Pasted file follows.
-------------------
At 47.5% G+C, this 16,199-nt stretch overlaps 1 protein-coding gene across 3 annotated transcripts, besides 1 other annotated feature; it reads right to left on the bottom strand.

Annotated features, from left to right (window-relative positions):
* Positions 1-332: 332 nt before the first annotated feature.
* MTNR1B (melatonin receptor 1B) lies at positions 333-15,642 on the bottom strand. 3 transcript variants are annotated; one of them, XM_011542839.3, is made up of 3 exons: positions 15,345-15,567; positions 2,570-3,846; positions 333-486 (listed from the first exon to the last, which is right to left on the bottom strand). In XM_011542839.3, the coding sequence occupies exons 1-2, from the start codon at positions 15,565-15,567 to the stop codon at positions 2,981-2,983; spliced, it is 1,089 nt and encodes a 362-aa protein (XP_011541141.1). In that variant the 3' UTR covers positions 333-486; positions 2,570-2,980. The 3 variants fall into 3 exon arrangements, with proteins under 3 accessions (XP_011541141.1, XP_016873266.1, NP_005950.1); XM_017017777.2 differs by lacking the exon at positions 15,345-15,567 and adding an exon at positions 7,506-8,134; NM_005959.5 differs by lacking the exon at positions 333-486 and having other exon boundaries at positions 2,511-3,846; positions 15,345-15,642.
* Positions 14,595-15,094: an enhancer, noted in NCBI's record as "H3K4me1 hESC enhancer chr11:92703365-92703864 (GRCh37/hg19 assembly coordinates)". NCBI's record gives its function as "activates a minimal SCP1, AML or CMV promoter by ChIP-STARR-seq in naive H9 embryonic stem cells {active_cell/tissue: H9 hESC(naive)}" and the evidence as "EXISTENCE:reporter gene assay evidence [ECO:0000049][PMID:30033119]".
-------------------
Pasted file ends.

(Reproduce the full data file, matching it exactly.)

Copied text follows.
At 47.5% G+C, this 16,199-nt stretch overlaps 1 protein-coding gene across 3 annotated transcripts, besides 1 other annotated feature; it reads right to left on the bottom strand.

Annotated features, from left to right (window-relative positions):
* Positions 1-332: 332 nt before the first annotated feature.
* MTNR1B (melatonin receptor 1B) lies at positions 333-15,642 on the bottom strand. 3 transcript variants are annotated; one of them, XM_011542839.3, is made up of 3 exons: positions 15,345-15,567; positions 2,570-3,846; positions 333-486 (listed from the first exon to the last, which is right to left on the bottom strand). In XM_011542839.3, the coding sequence occupies exons 1-2, from the start codon at positions 15,565-15,567 to the stop codon at positions 2,981-2,983; spliced, it is 1,089 nt and encodes a 362-aa protein (XP_011541141.1). In that variant the 3' UTR covers positions 333-486; positions 2,570-2,980. The 3 variants fall into 3 exon arrangements, with proteins under 3 accessions (XP_011541141.1, XP_016873266.1, NP_005950.1); XM_017017777.2 differs by lacking the exon at positions 15,345-15,567 and adding an exon at positions 7,506-8,134; NM_005959.5 differs by lacking the exon at positions 333-486 and having other exon boundaries at positions 2,511-3,846; positions 15,345-15,642.
* Positions 14,595-15,094: an enhancer, noted in NCBI's record as "H3K4me1 hESC enhancer chr11:92703365-92703864 (GRCh37/hg19 assembly coordinates)". NCBI's record gives its function as "activates a minimal SCP1, AML or CMV promoter by ChIP-STARR-seq in naive H9 embryonic stem cells {active_cell/tissue: H9 hESC(naive)}" and the evidence as "EXISTENCE:reporter gene assay evidence [ECO:0000049][PMID:30033119]".